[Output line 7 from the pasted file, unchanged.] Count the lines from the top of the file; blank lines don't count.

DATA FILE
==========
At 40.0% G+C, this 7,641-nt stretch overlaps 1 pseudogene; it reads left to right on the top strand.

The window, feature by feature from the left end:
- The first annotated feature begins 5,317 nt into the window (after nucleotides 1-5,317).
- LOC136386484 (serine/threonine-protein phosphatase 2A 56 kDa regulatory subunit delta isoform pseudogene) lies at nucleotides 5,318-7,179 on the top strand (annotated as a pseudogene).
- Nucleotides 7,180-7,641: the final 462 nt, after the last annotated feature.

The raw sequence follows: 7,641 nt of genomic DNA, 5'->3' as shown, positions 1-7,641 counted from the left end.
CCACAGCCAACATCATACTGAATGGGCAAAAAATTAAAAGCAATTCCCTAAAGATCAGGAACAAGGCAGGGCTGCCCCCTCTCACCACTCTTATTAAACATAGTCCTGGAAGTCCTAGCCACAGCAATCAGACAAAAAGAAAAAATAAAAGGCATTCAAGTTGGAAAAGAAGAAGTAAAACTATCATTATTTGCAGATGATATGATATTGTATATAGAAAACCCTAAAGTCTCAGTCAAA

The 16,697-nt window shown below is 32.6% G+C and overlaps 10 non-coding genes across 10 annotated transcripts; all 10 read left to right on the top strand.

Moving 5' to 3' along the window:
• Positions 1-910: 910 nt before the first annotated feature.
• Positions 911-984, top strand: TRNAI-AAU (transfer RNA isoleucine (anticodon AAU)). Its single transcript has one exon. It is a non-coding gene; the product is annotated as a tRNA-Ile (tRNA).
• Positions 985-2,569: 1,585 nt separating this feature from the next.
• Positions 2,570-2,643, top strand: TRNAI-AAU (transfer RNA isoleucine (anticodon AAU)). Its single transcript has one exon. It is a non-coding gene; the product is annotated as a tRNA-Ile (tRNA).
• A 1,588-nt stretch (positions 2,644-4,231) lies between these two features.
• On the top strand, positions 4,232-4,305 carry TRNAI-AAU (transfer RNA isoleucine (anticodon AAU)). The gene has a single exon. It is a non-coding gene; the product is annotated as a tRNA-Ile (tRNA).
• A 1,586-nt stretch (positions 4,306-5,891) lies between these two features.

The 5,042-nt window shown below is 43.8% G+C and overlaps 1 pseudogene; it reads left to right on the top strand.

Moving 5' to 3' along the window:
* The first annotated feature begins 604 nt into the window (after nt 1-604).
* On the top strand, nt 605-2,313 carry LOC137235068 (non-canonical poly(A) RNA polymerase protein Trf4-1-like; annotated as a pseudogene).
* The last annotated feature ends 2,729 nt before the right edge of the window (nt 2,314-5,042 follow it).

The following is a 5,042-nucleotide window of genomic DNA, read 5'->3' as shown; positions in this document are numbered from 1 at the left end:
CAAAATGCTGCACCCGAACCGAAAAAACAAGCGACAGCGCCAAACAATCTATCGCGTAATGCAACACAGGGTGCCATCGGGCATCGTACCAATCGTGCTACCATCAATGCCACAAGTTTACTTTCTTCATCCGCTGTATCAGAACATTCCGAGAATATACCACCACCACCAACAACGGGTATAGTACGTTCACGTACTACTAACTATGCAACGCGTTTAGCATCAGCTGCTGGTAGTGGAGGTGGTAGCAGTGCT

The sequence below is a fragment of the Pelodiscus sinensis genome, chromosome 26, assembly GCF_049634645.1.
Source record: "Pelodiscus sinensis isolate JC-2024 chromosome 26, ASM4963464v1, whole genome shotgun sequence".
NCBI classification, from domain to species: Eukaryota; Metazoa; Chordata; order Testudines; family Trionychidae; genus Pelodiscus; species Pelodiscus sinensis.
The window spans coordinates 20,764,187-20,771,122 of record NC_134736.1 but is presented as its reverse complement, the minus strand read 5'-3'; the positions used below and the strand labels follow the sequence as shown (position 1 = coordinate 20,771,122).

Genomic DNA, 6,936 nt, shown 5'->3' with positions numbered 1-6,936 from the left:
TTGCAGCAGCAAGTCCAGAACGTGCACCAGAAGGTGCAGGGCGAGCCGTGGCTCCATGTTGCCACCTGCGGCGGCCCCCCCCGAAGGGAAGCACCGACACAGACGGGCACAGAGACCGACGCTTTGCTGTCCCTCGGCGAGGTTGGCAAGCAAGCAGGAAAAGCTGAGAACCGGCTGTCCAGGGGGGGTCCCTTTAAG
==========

CCACAGCCAACATCATACTGAATGGGCAAAAAATTAAAAGCAATTCCCTAAAGATCAGGAACAAGGCAGGGCTGCCCCCTCTCACCACTCTTATTAAACATAGTCCTGGAAGTCCTAGCCACAGCAATCAGACAAAAAGAAAAAATAAAAGGCATTCAAGTTGGAAAAGAAGAAGTAAAACTATCATTATTTGCAGATGATATGATATTGTATATAGAAAACCCTAAAGTCTCAGTCAAA